We have known for some time the affects that emotional stress has on the body. Particularly the increased risk of cardio vascular disease, this includes high blood pressure, and the risk of heart attacks and strokes.
Some of this can be due to negative coping mechanisms – such as smoking tobacco and drinking alcohol – but a direct link between the psychological processes and the impact our health has been identified.
Research published in the Lancet last week by by a team of researchers from Massachusetts General Hospital and Icahn School of Medicine in New York have found a link between our emotions and heightened activity in the amygdala.
The amygdala is the part of the brain which processes emotions such as fear and anger.
In the first study by measuring activity in this part of the brain using CT scans and measuring the levels of inflammation in the arteries, heightened activity was indentified. By following up participants over several years, following a period of perceived stress, the researchers were able to show an association between the likelihood of a cardiac event and increased stress.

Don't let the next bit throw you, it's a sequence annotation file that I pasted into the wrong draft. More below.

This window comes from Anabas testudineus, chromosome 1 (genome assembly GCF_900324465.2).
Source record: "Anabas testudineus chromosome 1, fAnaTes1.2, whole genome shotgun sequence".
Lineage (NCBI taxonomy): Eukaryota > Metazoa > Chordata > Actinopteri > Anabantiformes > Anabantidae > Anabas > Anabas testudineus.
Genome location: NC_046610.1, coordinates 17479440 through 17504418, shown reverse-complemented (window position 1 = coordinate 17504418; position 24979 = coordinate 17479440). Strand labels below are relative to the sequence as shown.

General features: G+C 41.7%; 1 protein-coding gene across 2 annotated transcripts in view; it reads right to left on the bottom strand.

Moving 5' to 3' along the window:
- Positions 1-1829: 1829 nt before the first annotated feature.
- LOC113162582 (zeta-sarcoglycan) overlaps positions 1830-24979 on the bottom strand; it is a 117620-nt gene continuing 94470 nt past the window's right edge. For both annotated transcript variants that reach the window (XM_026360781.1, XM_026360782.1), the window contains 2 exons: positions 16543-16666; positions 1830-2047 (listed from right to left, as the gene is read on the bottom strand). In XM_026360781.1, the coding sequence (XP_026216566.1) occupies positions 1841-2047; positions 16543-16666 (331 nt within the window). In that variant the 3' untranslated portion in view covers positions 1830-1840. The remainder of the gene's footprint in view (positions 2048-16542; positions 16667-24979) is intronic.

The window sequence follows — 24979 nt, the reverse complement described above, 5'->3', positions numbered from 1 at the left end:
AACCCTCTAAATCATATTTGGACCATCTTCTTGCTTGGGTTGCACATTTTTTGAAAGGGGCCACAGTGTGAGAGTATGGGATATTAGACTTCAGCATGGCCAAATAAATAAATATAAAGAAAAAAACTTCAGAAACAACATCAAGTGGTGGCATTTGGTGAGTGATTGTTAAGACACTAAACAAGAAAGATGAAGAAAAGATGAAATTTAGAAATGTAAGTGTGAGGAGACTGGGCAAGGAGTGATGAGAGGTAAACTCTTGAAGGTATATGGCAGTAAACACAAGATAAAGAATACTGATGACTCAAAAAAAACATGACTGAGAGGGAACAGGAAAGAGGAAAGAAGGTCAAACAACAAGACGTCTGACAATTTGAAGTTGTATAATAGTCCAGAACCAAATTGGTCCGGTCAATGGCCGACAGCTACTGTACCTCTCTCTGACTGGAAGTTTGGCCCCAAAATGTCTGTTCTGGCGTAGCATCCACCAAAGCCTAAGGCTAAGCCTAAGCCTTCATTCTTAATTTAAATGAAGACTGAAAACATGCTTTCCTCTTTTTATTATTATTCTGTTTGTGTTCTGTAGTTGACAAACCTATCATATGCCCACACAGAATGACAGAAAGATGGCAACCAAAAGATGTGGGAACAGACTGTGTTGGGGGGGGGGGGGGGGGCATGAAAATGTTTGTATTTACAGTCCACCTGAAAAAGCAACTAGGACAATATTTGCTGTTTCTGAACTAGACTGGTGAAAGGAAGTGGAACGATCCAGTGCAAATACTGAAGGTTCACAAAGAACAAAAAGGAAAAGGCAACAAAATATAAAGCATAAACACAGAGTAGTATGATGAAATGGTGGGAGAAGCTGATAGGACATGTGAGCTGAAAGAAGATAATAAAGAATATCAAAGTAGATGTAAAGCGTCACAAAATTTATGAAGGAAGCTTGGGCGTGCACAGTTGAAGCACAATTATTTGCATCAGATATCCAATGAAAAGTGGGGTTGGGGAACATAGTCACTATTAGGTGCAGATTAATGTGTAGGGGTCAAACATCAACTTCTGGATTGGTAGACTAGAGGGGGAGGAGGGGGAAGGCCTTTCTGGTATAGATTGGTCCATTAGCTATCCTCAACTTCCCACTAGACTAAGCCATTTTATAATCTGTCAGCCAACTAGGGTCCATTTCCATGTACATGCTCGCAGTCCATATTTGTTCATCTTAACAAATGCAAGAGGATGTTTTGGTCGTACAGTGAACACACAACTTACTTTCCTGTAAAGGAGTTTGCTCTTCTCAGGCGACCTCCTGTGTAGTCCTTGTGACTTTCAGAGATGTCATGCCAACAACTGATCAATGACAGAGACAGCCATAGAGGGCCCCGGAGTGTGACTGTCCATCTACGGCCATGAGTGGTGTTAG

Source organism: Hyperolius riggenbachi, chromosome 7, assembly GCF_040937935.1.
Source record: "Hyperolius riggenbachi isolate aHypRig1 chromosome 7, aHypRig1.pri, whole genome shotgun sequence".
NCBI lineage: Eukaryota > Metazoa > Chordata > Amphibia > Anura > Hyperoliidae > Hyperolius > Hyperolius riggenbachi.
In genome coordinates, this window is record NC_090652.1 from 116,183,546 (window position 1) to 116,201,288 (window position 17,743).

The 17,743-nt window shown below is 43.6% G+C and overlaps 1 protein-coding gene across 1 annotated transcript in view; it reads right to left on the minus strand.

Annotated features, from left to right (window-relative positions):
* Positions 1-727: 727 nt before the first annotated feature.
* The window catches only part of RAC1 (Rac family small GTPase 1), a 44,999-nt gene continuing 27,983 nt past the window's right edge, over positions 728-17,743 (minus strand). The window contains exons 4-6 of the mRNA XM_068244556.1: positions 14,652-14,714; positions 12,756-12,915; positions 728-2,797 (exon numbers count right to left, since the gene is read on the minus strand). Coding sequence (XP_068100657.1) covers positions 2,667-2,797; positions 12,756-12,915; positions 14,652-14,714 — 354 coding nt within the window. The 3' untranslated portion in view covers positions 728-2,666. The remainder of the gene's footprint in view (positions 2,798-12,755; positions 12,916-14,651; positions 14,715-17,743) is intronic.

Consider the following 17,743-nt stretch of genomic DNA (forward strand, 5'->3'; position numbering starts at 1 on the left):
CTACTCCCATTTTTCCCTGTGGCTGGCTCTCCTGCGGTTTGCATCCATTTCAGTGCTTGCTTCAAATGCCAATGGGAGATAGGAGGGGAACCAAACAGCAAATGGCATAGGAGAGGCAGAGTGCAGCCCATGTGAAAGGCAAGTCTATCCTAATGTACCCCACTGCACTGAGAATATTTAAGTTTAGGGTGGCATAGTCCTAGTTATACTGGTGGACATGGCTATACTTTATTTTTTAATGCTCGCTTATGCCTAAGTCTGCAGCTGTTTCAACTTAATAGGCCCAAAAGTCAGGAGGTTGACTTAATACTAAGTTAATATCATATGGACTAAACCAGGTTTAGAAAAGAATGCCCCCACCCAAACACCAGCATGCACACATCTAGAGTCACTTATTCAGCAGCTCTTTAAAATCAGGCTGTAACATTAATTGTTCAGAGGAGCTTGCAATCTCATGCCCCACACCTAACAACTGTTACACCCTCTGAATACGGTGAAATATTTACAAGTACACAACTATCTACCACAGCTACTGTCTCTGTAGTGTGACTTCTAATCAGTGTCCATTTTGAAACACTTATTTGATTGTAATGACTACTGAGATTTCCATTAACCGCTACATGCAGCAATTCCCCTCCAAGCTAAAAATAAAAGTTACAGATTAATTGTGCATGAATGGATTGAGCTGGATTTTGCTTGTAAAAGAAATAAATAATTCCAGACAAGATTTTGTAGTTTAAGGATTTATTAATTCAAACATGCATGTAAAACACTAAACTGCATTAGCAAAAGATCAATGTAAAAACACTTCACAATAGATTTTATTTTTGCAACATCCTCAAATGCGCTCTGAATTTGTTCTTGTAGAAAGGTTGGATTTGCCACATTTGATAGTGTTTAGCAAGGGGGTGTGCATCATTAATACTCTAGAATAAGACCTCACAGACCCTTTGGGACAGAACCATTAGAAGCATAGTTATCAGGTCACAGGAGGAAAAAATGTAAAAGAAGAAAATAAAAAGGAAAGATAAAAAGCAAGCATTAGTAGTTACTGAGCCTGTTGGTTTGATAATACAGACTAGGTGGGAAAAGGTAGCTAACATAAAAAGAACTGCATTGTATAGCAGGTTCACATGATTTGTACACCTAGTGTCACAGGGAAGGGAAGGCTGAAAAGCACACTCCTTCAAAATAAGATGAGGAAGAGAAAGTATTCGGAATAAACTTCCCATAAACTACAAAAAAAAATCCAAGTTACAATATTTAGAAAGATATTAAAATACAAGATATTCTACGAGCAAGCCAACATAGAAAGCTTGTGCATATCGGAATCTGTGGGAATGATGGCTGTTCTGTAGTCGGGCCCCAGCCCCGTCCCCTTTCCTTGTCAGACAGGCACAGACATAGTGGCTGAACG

They also showed that higher levels of activity in the amygdala were associated with the occurence of cardiac events sooner.
The second study added weight to these findings. Participants stress levels were significantly associated with activity in the amygdala and arterial inflamation.
This pioneering work provides more evidence of the heart brain connection.
Keeping your stress levels in perspective are more important than ever.
Recognise stress within yourself
Journal your thoughts and feelings – reducing mental stresses and observe your growth
Increase physical activity levels to maintain body wellbeing
Eat as healthily as you can
Connect with others and communicate your challenge
At times this may be challenging, in which case seek support.